All the habitable worlds of the solar system were occupied. Three planets and eight satellites and eleven million million people swarmed in one of the most exciting ages ever known, yet minds still yearned for other times, as always. The solar system seethed with activity… fighting, feeding, and breeding, learning the new technologies that spewed forth almost before the old had been mastered, girding itself for the first exploration of the far stars in deep space; but –
Wow. Only Bester can make infodumping not just tolerable but thrilling. It shouldn’t work, and yet it does – which is a pretty good description of the novel as a whole, come to think of it. And yet if you thought the prologue had a good opening, just wait until you meet our protagonist, in Chapter One…
He was one hundred and seventy days dying and not yet dead. He fought for survival with the passion of a beast in a trap. He was delirious and rotting, but occasionally his primitive mind emerged from the burning nightmare of survival into something resembling sanity. Then he lifted his mute face to Eternity and muttered: ‘What’s a matter, me? Help, you goddamn gods! Help, is all.’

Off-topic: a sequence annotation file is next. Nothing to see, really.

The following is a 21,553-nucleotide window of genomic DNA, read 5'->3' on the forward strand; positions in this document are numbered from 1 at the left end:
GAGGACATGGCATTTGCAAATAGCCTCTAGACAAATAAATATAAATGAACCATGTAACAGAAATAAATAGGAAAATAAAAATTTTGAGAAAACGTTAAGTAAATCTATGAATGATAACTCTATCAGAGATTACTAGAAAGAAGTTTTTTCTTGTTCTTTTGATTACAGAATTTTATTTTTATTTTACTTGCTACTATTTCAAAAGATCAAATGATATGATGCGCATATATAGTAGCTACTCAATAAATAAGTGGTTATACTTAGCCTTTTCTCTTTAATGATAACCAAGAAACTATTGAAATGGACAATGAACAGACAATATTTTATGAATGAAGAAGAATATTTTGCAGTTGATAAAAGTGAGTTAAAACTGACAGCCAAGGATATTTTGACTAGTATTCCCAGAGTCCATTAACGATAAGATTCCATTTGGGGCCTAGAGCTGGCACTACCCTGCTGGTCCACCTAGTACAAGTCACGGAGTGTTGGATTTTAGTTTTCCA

This is Gully Foyle, “raised in the gutter school of the 25th century… of all brutes in the world he was among the least valuable alive and the most likely survive… too easy for trouble, too slow for fun, too empty for friendship, too lazy for love.” He’s trapped in the floating wreckage of a destroyed spaceship, surviving oxygen tank to oxygen tank, living in a space the size of a coffin. He has, echoing the analysis of his damning personnel report:
…reached a dead end. He had been content to drift from moment to moment of existence for thirty years like some heavily armourd creature, sluggish and indifferent – Gully Foyle, the stereotype Common Man – but now he was adrift in space for one hundred and seventy days, and the key to his awakening was in the lock. Presently it would turn and open the door to holocaust.